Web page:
3 Powerful Reasons Family Meals Matter
Updated: Apr 3, 2020
Dining is not just about eating. Dining presents a powerful opportunity to connect and deepen relationships, but busy lifestyles make meaningful meals a challenge. A 2013 Harris Poll found that the frequency of family dinners is declining through each generation, with 59 percent saying that their family today has fewer family dinners than when they were growing up. Not only are we having fewer meals together, but the meals we do share are shorter and full of distraction. The family dining room has become a relic as 37 percent of families dine together in front of a television, and most of us struggle to keep our eyes off the ever-present cell phone.
Why should you care? Decades of research are clear. Frequent family meals matter—a lot.
1. Family Meals Feed Our Brains
The family dining table is a platform where generations can gather and communicate over a shared meal. According to Horacio Sanchez, author of The Education Revolution, “[f]ace-to-face conversations while eating, triggers oxytocin, which is a hormone associated with bonding, lowering of stress, and improving brain cortex functioning.” Sanchez explains that those who enjoy social dining engage in more complex thinking, develop a greater ability to problem solve, and enjoy higher self-esteem. This face-to-face interaction also positively impacts memory and cognitive function as people age. Who knew that eating together strengthened not only our relationships, but also our brains?
2. Family Meals Make Children Smarter, Healthier, and Happier
Family meals provide routine, consistency, and an opportunity to socialize children. Children learn to make eye contact, focus on others, give attention to non-verbal messages, eat their vegetables, and use the right fork while building a sense of family identity and culture at the table. Children that dine often with their families are less likely to smoke cigarettes, abuse alcohol, use marijuana, and experiment with illicit or prescription drugs. Instead, they get better grades, eat better foods, experience less stress, and enjoy healthier relationships with their parents.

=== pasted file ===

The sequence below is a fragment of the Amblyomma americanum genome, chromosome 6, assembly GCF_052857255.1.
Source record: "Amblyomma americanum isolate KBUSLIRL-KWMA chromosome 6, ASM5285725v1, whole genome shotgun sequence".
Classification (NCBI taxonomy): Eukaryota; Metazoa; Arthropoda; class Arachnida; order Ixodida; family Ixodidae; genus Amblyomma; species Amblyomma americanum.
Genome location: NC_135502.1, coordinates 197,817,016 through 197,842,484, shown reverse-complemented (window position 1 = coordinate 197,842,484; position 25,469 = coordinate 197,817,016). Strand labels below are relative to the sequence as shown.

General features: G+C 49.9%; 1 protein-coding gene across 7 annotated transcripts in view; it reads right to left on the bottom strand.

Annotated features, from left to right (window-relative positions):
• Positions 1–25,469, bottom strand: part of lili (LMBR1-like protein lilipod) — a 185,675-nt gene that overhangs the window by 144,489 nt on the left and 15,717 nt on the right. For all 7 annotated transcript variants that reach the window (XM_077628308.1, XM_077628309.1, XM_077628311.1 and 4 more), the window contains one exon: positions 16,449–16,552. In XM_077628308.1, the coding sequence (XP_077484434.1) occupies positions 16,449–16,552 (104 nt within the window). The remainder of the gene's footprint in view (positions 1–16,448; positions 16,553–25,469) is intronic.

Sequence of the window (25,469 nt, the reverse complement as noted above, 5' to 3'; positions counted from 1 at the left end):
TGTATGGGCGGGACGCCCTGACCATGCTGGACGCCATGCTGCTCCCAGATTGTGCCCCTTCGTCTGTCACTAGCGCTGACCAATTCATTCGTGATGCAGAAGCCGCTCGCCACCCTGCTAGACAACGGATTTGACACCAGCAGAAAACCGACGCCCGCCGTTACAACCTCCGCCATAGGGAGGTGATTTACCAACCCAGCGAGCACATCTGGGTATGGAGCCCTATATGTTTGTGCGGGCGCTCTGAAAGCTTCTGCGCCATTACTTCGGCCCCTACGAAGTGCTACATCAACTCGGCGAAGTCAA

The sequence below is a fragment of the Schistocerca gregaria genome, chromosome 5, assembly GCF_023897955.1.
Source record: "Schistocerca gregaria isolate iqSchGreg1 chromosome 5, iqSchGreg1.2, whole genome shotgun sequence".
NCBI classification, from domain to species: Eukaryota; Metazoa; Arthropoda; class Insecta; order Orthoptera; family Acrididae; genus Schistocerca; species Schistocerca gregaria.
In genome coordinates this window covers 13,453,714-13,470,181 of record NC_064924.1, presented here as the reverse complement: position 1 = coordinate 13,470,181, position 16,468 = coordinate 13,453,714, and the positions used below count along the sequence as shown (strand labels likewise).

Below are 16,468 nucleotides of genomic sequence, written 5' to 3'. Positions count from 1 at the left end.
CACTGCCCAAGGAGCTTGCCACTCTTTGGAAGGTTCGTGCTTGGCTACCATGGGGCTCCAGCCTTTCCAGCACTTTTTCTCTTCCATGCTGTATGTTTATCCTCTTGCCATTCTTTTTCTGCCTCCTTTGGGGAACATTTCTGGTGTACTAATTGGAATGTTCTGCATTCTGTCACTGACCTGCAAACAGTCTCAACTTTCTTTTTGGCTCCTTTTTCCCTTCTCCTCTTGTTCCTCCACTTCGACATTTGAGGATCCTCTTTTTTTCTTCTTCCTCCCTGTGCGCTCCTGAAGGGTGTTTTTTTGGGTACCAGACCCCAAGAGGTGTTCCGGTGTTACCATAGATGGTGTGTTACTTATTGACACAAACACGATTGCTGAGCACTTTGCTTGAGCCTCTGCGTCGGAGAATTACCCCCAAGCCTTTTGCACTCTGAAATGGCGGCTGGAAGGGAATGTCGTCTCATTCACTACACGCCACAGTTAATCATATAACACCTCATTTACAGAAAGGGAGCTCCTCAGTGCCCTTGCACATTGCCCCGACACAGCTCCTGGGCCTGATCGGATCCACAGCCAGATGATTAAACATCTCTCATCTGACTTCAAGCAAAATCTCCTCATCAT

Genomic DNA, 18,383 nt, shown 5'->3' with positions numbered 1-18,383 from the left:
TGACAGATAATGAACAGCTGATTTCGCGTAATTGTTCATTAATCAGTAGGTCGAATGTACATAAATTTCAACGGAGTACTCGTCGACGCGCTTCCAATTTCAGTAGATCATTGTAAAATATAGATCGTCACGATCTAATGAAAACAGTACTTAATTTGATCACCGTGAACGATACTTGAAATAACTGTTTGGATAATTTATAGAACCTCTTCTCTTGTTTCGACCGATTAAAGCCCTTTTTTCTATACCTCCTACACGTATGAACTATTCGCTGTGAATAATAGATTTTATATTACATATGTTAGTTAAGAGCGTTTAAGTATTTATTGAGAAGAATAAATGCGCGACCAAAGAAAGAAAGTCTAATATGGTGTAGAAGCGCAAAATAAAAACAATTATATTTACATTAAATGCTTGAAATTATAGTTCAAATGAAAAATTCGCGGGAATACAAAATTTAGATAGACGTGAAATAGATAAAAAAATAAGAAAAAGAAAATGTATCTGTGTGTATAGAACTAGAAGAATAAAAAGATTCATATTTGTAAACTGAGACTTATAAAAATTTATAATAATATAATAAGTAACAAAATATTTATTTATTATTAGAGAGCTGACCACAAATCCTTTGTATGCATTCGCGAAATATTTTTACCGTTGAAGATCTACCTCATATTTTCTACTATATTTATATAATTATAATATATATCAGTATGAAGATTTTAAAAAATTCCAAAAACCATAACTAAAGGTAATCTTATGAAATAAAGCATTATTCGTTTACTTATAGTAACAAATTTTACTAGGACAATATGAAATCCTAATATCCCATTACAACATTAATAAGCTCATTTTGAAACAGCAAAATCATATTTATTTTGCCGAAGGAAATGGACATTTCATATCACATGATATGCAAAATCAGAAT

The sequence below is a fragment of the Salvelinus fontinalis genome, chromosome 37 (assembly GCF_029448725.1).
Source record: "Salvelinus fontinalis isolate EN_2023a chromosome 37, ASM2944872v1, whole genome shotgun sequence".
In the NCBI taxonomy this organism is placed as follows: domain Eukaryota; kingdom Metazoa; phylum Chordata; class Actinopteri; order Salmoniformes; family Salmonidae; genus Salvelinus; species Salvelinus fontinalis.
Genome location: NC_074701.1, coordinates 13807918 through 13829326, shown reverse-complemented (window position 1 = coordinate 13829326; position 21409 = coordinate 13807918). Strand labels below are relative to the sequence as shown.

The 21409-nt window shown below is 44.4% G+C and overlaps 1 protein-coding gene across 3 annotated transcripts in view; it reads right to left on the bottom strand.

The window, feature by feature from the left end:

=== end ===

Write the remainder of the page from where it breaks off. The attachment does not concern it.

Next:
3. Family Meals Bring Us Together
The family dining table is an anchor that pulls the family together to share stories, seek advice, solve problems, and celebrate victories. Somewhat surprisingly, the majority of teenagers said that conversation is the best part of family dinners, and 60 percent of teenagers reported a desire to have more dinners with their parents. Perhaps the family table wields more power than we realize!
Despite the overwhelming evidence that family meals matter, we struggle to make them happen. Finding time to eat together in overloaded schedules is not easy, but it should be a top priority. Whether you choose to gather around the table for breakfast, lunch, dinner, or even a regularly scheduled snack, you will not regret the meaningful connections you create.
And while you are sitting down for those meals, here are a few dining etiquette reminders for your family to discuss and practice.
Be well groomed and dress for the setting.
Set aside technology and make others your focus.
Avoid setting personal items on the table.
Wait to begin eating until the host or guest of honor has begun.
Know how to “read” your place setting.
Follow the “outside in” rule.
Manage your knife and fork correctly.
Pass items from the left to the right.
Always pass the salt and pepper together.
Include everyone in table talk.
Avoid slurping, smacking, or chewing with your mouth open.
Express gratitude for the meal.
Kim Purscell is a licensed etiquette instructor and protocol consultant, an accomplished speaker, and experienced business executive. Ms. Purscell’s passion is to help people move upward in the workplace by improving their professional image, behavior and communication skills; and empower clients to present themselves with power, confidence, and credibility anywhere in the world. Ms. Purscell can be reached at Kim@EtiquetteMatters.us